LRIP

Two dozen Pak journalists prosecuted under PECA in two years

November 02, 2021

According to a Freedom Network report released on the eve of the International Day to End Impunity for Crimes Against Journalists, approximately two dozen journalists have been charged in the last two years, with the majority of them prosecuted under the Prevention of Electronic Crimes Act. The most frequently invoked section of the PECA against journalists is Section 20, which criminalizes online defamation and carries a three-year jail term and a fine of up to one million rupees.

The most common complaint filed against journalists under the PECA is their opinions or criticism of the military and intelligence agencies. Criticism in general – whether directed at the executive (civilian and military) or the judiciary – resulted in the greatest number of complaints filed against journalists under the PECA law. “The primary focus of the complaint was alleged defamation,” it says. The majority of the journalists were Punjabi.The findings of the report are based on an examination of the cases of 23 journalists and information practitioners who were either sent notices by the Federal Investigation Agency (FIA) under PECA or charged with offences under the same law between 2019 and 21. The analysis was performed on data provided by these journalists and information practitioners using a special impunity measurement template based on the Freedom Network’s comprehensive Impunity Index.

According to the analysis, 56 percent of journalists and information professionals who had a run-in with the PECA between 2019 and 2012 had cases filed against them. Around 70% of those who were formally charged were arrested, and half of them were tortured in detention. The Freedom Network 2021 Impunity Report provides insights into the challenges faced by journalists and information practitioners in Pakistan charged under the PECA, as well as the authorities’ arbitrary exercise of power and the justice system’s response.Key findings indicate that Punjab is the most dangerous region for journalists when it comes to being targeted under the PECA, with 10 of the 23 reported cases coming from the province; Islamabad came in second with eight cases. In terms of complainants, two-thirds are private citizens, with opinions or criticism of the military and intelligence agencies being the most frequently pursued complaint under the PECA.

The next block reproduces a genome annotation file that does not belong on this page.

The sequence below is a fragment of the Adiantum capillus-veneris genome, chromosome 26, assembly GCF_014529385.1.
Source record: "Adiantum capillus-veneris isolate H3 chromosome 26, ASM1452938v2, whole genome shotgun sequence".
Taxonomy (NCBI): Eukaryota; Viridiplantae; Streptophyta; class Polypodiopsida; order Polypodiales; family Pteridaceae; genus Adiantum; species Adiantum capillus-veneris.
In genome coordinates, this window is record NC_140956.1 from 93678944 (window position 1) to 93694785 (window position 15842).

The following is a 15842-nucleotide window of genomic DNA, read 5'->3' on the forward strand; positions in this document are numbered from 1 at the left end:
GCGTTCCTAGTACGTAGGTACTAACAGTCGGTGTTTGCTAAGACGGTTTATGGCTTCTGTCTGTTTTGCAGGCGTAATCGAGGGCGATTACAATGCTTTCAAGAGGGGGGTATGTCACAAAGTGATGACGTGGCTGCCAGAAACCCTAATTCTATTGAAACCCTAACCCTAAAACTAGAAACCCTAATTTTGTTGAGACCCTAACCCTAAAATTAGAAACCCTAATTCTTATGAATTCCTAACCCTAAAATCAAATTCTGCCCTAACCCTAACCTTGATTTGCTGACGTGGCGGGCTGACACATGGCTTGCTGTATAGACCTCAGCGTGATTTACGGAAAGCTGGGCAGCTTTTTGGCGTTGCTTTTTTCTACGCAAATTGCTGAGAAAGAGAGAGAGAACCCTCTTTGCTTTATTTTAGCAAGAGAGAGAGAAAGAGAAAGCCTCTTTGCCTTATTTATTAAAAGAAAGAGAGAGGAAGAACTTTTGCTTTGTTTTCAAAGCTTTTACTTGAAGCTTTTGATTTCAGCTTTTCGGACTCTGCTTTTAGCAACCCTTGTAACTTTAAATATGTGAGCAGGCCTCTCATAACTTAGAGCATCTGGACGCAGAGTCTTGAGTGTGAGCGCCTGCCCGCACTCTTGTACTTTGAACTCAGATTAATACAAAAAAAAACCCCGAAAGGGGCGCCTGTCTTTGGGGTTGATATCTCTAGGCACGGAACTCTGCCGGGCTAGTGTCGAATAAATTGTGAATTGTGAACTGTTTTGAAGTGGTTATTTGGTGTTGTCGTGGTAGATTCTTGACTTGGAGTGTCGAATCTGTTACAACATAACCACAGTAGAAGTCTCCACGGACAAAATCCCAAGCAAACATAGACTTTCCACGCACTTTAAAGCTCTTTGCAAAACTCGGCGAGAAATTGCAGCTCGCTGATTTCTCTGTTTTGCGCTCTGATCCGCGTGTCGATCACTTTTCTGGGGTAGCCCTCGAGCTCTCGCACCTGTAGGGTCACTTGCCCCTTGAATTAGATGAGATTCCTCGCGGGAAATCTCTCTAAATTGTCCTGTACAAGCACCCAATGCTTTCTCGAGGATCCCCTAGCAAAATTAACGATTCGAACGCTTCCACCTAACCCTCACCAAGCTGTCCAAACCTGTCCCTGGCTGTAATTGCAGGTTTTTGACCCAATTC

Almost half of all journalists formally charged under PECA law and other laws were arrested; two-thirds of all arrested journalists were able to secure bail after their arrest, but some had to spend time in custody ranging from a few days to several weeks. Journalists working for traditional media or as freelancers are nearly equally likely to be targeted under the PECA; more than a third of those targeted have their own YouTube channels.Over half of journalists served with FIA notices under PECA did not challenge them in court, and thus have no legal recourse to justice. A third of the journalists used the legal system to challenge the FIA’s notification.

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